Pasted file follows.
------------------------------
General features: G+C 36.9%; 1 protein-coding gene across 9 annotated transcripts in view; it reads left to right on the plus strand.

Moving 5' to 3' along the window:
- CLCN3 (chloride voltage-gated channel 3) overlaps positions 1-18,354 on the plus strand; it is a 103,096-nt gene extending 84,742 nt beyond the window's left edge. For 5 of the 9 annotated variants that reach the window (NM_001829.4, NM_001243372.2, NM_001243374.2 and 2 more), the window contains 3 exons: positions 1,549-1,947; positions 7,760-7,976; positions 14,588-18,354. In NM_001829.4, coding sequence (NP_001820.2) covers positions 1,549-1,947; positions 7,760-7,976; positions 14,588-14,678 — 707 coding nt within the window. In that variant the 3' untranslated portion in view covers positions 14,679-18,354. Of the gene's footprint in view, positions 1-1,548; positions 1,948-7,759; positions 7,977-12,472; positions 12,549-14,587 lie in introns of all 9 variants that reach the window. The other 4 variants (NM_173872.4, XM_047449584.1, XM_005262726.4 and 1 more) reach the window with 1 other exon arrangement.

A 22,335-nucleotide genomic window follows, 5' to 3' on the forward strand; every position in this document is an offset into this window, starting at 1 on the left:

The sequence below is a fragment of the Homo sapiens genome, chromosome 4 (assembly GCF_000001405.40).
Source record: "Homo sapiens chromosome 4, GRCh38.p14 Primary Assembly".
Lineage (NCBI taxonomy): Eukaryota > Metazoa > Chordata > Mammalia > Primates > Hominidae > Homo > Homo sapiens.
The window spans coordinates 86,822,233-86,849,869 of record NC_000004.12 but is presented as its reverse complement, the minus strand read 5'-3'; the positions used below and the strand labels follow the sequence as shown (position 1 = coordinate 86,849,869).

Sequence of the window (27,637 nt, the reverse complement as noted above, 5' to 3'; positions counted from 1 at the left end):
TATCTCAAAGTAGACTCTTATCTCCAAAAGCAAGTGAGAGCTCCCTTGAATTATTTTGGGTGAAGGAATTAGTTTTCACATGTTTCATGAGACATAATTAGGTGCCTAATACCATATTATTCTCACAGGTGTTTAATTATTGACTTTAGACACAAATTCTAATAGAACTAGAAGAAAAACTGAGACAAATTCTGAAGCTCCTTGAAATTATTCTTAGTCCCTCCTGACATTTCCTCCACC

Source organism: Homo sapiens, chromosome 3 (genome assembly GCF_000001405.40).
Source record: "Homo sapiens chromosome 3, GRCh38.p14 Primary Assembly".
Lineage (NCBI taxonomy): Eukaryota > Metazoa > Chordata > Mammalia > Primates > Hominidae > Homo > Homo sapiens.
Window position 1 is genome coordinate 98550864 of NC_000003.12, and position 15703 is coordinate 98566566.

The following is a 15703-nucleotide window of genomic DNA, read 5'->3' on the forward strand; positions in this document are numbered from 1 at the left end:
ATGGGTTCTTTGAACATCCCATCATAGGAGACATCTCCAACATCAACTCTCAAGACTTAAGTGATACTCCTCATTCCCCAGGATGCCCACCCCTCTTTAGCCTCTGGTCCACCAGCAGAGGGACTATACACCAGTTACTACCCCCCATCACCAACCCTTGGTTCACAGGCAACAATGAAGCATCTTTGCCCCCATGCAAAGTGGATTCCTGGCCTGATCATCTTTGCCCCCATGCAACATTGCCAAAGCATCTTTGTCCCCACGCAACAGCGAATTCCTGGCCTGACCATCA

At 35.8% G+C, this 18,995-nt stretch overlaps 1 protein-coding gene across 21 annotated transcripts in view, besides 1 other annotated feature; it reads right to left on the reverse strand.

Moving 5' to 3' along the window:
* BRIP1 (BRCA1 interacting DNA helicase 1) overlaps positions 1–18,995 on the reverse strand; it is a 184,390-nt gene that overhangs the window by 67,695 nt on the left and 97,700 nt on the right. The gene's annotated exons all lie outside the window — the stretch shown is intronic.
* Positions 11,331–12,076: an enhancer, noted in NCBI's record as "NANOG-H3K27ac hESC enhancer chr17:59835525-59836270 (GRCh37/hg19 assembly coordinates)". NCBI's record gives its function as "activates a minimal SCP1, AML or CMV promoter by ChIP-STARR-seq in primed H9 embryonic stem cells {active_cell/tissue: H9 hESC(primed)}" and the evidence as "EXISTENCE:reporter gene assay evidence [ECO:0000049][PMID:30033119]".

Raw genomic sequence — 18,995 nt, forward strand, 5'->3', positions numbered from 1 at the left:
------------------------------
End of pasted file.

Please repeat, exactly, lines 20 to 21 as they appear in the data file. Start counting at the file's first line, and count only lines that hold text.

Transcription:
* Positions 11,331–12,076: an enhancer, noted in NCBI's record as "NANOG-H3K27ac hESC enhancer chr17:59835525-59836270 (GRCh37/hg19 assembly coordinates)". NCBI's record gives its function as "activates a minimal SCP1, AML or CMV promoter by ChIP-STARR-seq in primed H9 embryonic stem cells {active_cell/tissue: H9 hESC(primed)}" and the evidence as "EXISTENCE:reporter gene assay evidence [ECO:0000049][PMID:30033119]".

Raw genomic sequence — 18,995 nt, forward strand, 5'->3', positions numbered from 1 at the left: